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Weak Laws, Lax Enforcement Dirty Nairobi's Air

Technicolor smoke pours from the chimney at the PZ Cussons cosmetics factory in Nairobi’s Baba Dogo neighborhood.

“Sometimes it comes out red. Sometimes the smoke is yellow. Sometimes the smoke is green,” said resident Evan Ngare. “You don’t know what chemicals are used there.”

Ngare and friends play soccer in the factory’s shadow, on a dirt field at the edge of a trash dump. He hopes soccer will be his way out of the slum.

According to Ngare, when the factory’s smoke blows their way, they can feel it.

“It’s very strong and at times you get it even under your chest,” Ngare said. “You feel there’s something inside you.”

Daily hazards

Factory smoke, vehicle pollution, trash burning and more are daily hazards for Nairobi’s citizens, according to health experts. But they say pollution laws are too lax and enforcement is weak, with consequences for the entire city.

Around the world, nearly 4 million people die of complications from outdoor air pollution, according to the United Nations.

People breathing polluted air are at higher risk of pneumonia, heart disease, lung cancer, asthma and more.

There is almost no data on how bad the situation is in Nairobi. But at a U.N. Environment Program event launching a low-cost air pollution monitor, Kenyan environment secretary Judi Wakhungu said it’s serious.

“The few research studies carried out suggest that many Nairobi residents are exposed on a regular basis to elevated levels of fine particulate air pollution,” she said.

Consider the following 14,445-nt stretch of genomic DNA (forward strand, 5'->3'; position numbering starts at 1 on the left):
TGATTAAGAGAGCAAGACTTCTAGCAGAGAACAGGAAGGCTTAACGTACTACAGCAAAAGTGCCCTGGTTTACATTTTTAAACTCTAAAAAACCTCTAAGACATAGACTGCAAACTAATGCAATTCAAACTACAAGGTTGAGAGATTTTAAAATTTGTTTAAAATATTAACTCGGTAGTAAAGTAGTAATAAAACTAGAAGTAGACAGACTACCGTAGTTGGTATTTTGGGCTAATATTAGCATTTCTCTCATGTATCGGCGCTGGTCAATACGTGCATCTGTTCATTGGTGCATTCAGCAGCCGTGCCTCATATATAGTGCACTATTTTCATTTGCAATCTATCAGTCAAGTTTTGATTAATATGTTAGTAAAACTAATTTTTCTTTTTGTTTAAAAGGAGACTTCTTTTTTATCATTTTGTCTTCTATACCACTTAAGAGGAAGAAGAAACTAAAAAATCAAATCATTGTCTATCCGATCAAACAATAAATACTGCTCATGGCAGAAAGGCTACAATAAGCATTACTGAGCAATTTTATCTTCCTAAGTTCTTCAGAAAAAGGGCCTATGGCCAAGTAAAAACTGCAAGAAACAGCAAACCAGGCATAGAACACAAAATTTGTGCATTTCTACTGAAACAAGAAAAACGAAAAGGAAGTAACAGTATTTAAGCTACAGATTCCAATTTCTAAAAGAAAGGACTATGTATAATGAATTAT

Factory neighborhood

Homes, shops and food stalls line the streets surrounding the PZ Cussons factory. It’s a common situation in Kenya. Industries attract workers, and “informal settlements” — slums — spring up on adjacent land. Formal city planning is absent. City governments often don’t recognize the settlements.

“I don’t think we’ve thought what that will do to our health,” said air quality expert Kanyiva Muindi with the nonprofit African Population and Health Research Center.

PZ Cussons says the smoke comes from burning macadamia nut shells, a waste-to-energy project that has helped the company cut its carbon footprint.

Spokeswoman Eileen Donnelly said around 2,000 tons of macadamia nut shells have replaced about 130,000 gallons of furnace oil each year over the last three years.

“It is common to have black and sometimes yellow smoke from the burning of macadamia nut shells,” spokeswoman Eileen Donnelly said in an email, “but we ensure that we are still within all permissible limits.”

She provided an auditor’s report that states the plant’s emissions do not pose a hazard to the environment.

Legal hazard

Experts said the emissions may be within permissible limits, but they are still a hazard. Fine particulate matter in the smoke penetrates deep into the lungs, carrying toxic chemicals.

Muindi noted that the plume travels far beyond the factory’s slum neighborhood.

“It could actually be carrying to the city center and beyond, to even most of the residential areas that are considered rich,” she said. “So, we are all at risk.”

Muindi also said existing pollution laws often are not enforced, a shortcoming environment secretary Wakhungu acknowledged. Interviewed at the UNEP event, she described enforcement as “a work in progress.”

“We’re trying to enhance our ability to enforce and to implement,” she said. “It’s a tall order, but we’re doing our best.”

The National Environment Management Authority and Nairobi county officials declined or did not respond to requests for comment.

Muindi says they should be held accountable.

“People should know that this is their right. We are entitled to a clean environment. The constitution tells us that,” she said. “So, we should actually take it up for ourselves and complain when we can.”

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    Steve Baragona

    Steve Baragona is an award-winning multimedia journalist covering science, environment and health.

    He spent eight years in molecular biology and infectious disease research before deciding that writing about science was more fun than doing it. He graduated from the University of North Carolina at Chapel Hill with a master’s degree in journalism in 2002.